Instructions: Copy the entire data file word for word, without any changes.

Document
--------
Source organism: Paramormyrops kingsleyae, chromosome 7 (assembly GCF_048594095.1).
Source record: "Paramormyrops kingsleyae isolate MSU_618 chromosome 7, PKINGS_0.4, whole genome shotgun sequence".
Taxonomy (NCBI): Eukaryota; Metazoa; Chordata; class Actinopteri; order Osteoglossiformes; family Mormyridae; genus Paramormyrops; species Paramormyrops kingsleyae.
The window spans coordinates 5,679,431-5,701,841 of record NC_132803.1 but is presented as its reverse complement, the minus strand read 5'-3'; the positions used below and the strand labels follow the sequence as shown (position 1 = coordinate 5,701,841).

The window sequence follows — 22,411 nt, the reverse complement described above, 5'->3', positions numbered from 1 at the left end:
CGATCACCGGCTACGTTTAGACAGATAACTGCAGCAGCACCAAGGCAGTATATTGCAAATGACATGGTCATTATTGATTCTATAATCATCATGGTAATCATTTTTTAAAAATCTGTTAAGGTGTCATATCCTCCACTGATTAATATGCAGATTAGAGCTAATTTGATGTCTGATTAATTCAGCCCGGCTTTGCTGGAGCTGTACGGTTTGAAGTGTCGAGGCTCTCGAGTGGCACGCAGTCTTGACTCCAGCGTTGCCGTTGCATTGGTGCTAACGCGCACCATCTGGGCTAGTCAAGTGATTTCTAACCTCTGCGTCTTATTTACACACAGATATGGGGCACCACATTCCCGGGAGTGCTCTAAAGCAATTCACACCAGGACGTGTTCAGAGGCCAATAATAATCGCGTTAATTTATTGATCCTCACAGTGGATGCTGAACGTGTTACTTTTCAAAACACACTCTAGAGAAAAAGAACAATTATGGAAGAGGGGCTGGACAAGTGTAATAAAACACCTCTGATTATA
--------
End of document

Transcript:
Source organism: Paramormyrops kingsleyae, chromosome 7 (assembly GCF_048594095.1).
Source record: "Paramormyrops kingsleyae isolate MSU_618 chromosome 7, PKINGS_0.4, whole genome shotgun sequence".
Taxonomy (NCBI): Eukaryota; Metazoa; Chordata; class Actinopteri; order Osteoglossiformes; family Mormyridae; genus Paramormyrops; species Paramormyrops kingsleyae.
The window spans coordinates 5,679,431-5,701,841 of record NC_132803.1 but is presented as its reverse complement, the minus strand read 5'-3'; the positions used below and the strand labels follow the sequence as shown (position 1 = coordinate 5,701,841).

The window sequence follows — 22,411 nt, the reverse complement described above, 5'->3', positions numbered from 1 at the left end:
CGATCACCGGCTACGTTTAGACAGATAACTGCAGCAGCACCAAGGCAGTATATTGCAAATGACATGGTCATTATTGATTCTATAATCATCATGGTAATCATTTTTTAAAAATCTGTTAAGGTGTCATATCCTCCACTGATTAATATGCAGATTAGAGCTAATTTGATGTCTGATTAATTCAGCCCGGCTTTGCTGGAGCTGTACGGTTTGAAGTGTCGAGGCTCTCGAGTGGCACGCAGTCTTGACTCCAGCGTTGCCGTTGCATTGGTGCTAACGCGCACCATCTGGGCTAGTCAAGTGATTTCTAACCTCTGCGTCTTATTTACACACAGATATGGGGCACCACATTCCCGGGAGTGCTCTAAAGCAATTCACACCAGGACGTGTTCAGAGGCCAATAATAATCGCGTTAATTTATTGATCCTCACAGTGGATGCTGAACGTGTTACTTTTCAAAACACACTCTAGAGAAAAAGAACAATTATGGAAGAGGGGCTGGACAAGTGTAATAAAACACCTCTGATTATA